The study population consisted of 1,536 consecutive autopsy cases performed at the Tokyo Metropolitan Geriatric Hospital between 1995 and 2004. LTA polymorphisms were registered in the Internet database of Japanese single-nucleotide polymorphisms (SNPs) for geriatric research (JG-SNP) . Subjects were enrolled regardless of the cause of death and autopsies were performed on 40% of patients who died at the hospital. The study population included subjects who died from malignant disease (33%), coronary heart disease (20%), and pneumonia (13%). These proportions were similar to the causes of death reported in a survey conducted by the Ministry of Health, Labor and Welfare of Japan http://www.mhlw.go.jp/toukei/saikin/hw/jinkou/tokusyu/gaikoku07/09d.html which found that 30% of the Japanese population died from malignant disease, 16% from coronary heart disease, and 10% from pneumonia. The presence, absence, and histopathology of cancers were determined from autopsy findings. Histories of smoking and alcohol drinking status were retrospectively determined from medical records, and subjects were classified as smokers (including ex-smokers) versus non-smokers, and alcohol drinkers versus non-drinkers. Information on smoking and alcohol drinking status was missing from 109 and 118 patient histories, respectively. Written informed consent was obtained from the family of each patient at the time of autopsy. The study protocol was approved by the ethical Committees of the Tokyo Metropolitan Geriatric Hospital and the Tokyo Medical and Dental University.
Genomic DNA was extracted from the renal cortex using a standard procedure. LTA polymorphisms were genotyped via melting curve analysis . PCR primers and probes were as follows. For LTA C804A (rs1041981, T60N): 5'-GTT GGC CTC ACA CCT TCA-3' (forward primer), 5'-TGG ATG CTT GGG TTC CTG-3' (reverse primer), CAG CAC CCT CAA ACC TGC-Fluorescein (anchor probe), and LC Red 640-GCT CAC CTC ATT GGT AAA CAT CCA CCT GAC CTC C-Phosphate (detection probe). For LTA T495C (rs2229094, C13R): 5'-CTC TTT CTC TGC AGG TTC TC-3' (forward primer), 5'-GCT CTA GGG CTC AAG GTT T-3' (reverse primer), CTC CCA AGG GTG GGT G-Fluorescein (anchor probe), and LCRed640-CAC CAC CCT ACA CCT CCT CCT TCT GG-Phosphate (detection probe). The PCR amplification reaction was performed in 5 μl volume using the LightCycler PCR kit (Roche Diagnostics, Penzberg, Germany). Each well contained 1 × PCR buffer, 4 mM of MgCl2, 0.2 mM of dNTPs, 0.05 μM of forward primer, 0.5 μM of reverse primer, 0.2 μM of each anchor and detection probe, 0.1 U of Faststart Taq polymerase, and 10 ng of genomic DNA. The cycling protocol was performed as follows: initial denaturation at 94°C for 10 min; followed by 40 cycles of 94°C for 15 sec, 55°C for 15 sec, and 72°C for 15 sec; and a final extension step at 72°C for 10 min. After completion of PCR, the plates were heated from 40°C to 90°C with a gradient of 0.1°C per second immediately before melting temperature analysis on the LightCycler 480 Instrument (Roche Diagnostics). The genotype was determined based on melting profiles automatically classified by LightCycler Genotyping software (Roche Diagnostics). C804A and T495C polymorphisms were genotyped with success rates of 96% and 95%, respectively. Genotyping accuracy was confirmed by sequencing randomly selected samples. The melting temperature analysis correlated entirely with the direct sequencing results.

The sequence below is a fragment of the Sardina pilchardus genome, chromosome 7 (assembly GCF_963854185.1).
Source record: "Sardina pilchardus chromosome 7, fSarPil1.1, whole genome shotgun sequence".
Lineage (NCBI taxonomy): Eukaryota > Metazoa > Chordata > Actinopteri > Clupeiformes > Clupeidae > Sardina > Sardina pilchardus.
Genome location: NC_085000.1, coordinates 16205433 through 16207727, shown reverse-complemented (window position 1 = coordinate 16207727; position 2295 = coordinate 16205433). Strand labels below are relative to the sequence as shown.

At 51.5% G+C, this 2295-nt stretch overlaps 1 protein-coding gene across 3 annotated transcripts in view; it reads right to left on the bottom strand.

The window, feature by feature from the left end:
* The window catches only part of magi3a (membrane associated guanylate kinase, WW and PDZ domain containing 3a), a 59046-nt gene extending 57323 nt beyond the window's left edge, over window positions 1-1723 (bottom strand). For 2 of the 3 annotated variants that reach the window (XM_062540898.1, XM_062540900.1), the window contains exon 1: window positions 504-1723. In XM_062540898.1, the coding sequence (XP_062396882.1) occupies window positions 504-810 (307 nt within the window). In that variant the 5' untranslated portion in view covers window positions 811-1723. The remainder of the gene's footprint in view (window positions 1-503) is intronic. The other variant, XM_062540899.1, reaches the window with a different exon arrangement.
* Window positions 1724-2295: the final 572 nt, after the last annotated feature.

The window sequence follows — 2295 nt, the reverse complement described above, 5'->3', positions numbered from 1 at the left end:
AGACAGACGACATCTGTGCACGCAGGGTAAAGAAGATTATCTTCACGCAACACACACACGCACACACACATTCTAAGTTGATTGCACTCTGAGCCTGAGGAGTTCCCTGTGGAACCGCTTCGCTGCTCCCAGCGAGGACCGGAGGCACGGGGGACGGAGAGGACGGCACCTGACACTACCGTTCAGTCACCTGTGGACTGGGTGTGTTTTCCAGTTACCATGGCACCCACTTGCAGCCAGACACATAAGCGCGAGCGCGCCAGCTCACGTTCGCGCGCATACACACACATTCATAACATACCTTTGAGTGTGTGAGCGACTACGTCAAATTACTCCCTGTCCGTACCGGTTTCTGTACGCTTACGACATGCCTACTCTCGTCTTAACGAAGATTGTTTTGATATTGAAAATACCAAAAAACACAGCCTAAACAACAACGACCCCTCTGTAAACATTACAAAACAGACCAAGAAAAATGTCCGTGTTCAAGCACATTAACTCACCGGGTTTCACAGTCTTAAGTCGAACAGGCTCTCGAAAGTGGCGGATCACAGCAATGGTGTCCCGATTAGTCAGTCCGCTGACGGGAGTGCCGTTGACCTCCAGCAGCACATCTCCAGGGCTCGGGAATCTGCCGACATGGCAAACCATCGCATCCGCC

Statistical analysis was performed using SAS software, version 9.1.3 (SAS Institute Inc., Cary, NC). The distribution of subjects with and without cancer, and associations with other variables, were compared using Fisher's exact test. Hardy-Weinberg equilibrium (HWE) was assessed using a permutation test. Odds ratio (OR) and 95% confidence interval (CI) were calculated using an unconditional logistic regression model that compared genotype frequencies in subjects with and without cancer, with respect to LTA polymorphisms. The OR was adjusted by age, sex, smoking, and alcohol drinking status. This study had a statistical power of 0.8 to detect an OR of 1.5 in carriers of at least one polymorphic allele, compared with carriers of homozygous wild-type alleles. LTA haplotype frequencies were estimated using Haploview software http://www.broad.mit.edu/mpg/haploview/. Chi-square values were calculated to determine the distribution of LTA haplotypes among subjects with and without cancer. A probability level of 5% was considered statistically significant for all analyses.
Characteristics of the study subjects